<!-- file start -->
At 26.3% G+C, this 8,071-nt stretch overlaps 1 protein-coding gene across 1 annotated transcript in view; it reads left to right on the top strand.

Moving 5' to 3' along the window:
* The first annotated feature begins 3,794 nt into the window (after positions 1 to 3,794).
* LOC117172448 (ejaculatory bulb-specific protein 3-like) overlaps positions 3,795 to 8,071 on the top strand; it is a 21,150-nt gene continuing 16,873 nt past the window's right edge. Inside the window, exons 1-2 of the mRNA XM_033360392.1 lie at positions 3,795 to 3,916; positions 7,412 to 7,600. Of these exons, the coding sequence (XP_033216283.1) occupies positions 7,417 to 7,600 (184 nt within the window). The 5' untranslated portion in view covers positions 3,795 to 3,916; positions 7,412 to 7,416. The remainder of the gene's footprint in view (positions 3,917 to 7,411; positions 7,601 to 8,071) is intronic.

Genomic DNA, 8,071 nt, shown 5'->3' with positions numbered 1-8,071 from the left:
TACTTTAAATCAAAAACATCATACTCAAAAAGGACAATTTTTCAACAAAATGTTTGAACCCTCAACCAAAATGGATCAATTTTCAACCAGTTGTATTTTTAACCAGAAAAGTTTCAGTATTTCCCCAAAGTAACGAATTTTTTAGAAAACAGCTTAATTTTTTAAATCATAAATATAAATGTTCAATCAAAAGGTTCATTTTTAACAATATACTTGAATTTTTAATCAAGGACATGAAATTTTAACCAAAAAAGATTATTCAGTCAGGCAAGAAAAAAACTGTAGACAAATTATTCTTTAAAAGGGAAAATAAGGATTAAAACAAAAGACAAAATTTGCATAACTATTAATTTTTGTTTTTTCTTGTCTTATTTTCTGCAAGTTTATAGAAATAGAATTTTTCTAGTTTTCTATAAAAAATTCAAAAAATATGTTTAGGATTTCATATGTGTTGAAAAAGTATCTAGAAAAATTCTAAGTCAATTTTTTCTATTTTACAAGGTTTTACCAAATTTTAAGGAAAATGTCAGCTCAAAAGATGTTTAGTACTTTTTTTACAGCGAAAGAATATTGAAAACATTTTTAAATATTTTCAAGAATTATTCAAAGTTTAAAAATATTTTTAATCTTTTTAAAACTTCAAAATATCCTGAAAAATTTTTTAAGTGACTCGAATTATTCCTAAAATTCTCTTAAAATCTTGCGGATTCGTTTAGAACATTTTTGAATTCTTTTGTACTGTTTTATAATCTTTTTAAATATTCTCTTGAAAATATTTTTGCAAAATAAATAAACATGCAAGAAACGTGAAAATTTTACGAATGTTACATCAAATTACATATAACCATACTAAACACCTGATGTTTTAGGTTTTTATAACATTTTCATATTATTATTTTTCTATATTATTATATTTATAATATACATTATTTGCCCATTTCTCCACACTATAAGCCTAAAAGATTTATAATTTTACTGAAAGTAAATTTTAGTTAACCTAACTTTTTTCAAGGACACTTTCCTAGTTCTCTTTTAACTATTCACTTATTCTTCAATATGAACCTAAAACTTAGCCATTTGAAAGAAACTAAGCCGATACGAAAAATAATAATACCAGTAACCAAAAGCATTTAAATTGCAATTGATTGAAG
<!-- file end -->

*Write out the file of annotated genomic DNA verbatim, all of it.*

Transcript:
At 26.3% G+C, this 8,071-nt stretch overlaps 1 protein-coding gene across 1 annotated transcript in view; it reads left to right on the top strand.

Moving 5' to 3' along the window:
* The first annotated feature begins 3,794 nt into the window (after positions 1 to 3,794).
* LOC117172448 (ejaculatory bulb-specific protein 3-like) overlaps positions 3,795 to 8,071 on the top strand; it is a 21,150-nt gene continuing 16,873 nt past the window's right edge. Inside the window, exons 1-2 of the mRNA XM_033360392.1 lie at positions 3,795 to 3,916; positions 7,412 to 7,600. Of these exons, the coding sequence (XP_033216283.1) occupies positions 7,417 to 7,600 (184 nt within the window). The 5' untranslated portion in view covers positions 3,795 to 3,916; positions 7,412 to 7,416. The remainder of the gene's footprint in view (positions 3,917 to 7,411; positions 7,601 to 8,071) is intronic.

Genomic DNA, 8,071 nt, shown 5'->3' with positions numbered 1-8,071 from the left:
TACTTTAAATCAAAAACATCATACTCAAAAAGGACAATTTTTCAACAAAATGTTTGAACCCTCAACCAAAATGGATCAATTTTCAACCAGTTGTATTTTTAACCAGAAAAGTTTCAGTATTTCCCCAAAGTAACGAATTTTTTAGAAAACAGCTTAATTTTTTAAATCATAAATATAAATGTTCAATCAAAAGGTTCATTTTTAACAATATACTTGAATTTTTAATCAAGGACATGAAATTTTAACCAAAAAAGATTATTCAGTCAGGCAAGAAAAAAACTGTAGACAAATTATTCTTTAAAAGGGAAAATAAGGATTAAAACAAAAGACAAAATTTGCATAACTATTAATTTTTGTTTTTTCTTGTCTTATTTTCTGCAAGTTTATAGAAATAGAATTTTTCTAGTTTTCTATAAAAAATTCAAAAAATATGTTTAGGATTTCATATGTGTTGAAAAAGTATCTAGAAAAATTCTAAGTCAATTTTTTCTATTTTACAAGGTTTTACCAAATTTTAAGGAAAATGTCAGCTCAAAAGATGTTTAGTACTTTTTTTACAGCGAAAGAATATTGAAAACATTTTTAAATATTTTCAAGAATTATTCAAAGTTTAAAAATATTTTTAATCTTTTTAAAACTTCAAAATATCCTGAAAAATTTTTTAAGTGACTCGAATTATTCCTAAAATTCTCTTAAAATCTTGCGGATTCGTTTAGAACATTTTTGAATTCTTTTGTACTGTTTTATAATCTTTTTAAATATTCTCTTGAAAATATTTTTGCAAAATAAATAAACATGCAAGAAACGTGAAAATTTTACGAATGTTACATCAAATTACATATAACCATACTAAACACCTGATGTTTTAGGTTTTTATAACATTTTCATATTATTATTTTTCTATATTATTATATTTATAATATACATTATTTGCCCATTTCTCCACACTATAAGCCTAAAAGATTTATAATTTTACTGAAAGTAAATTTTAGTTAACCTAACTTTTTTCAAGGACACTTTCCTAGTTCTCTTTTAACTATTCACTTATTCTTCAATATGAACCTAAAACTTAGCCATTTGAAAGAAACTAAGCCGATACGAAAAATAATAATACCAGTAACCAAAAGCATTTAAATTGCAATTGATTGAAG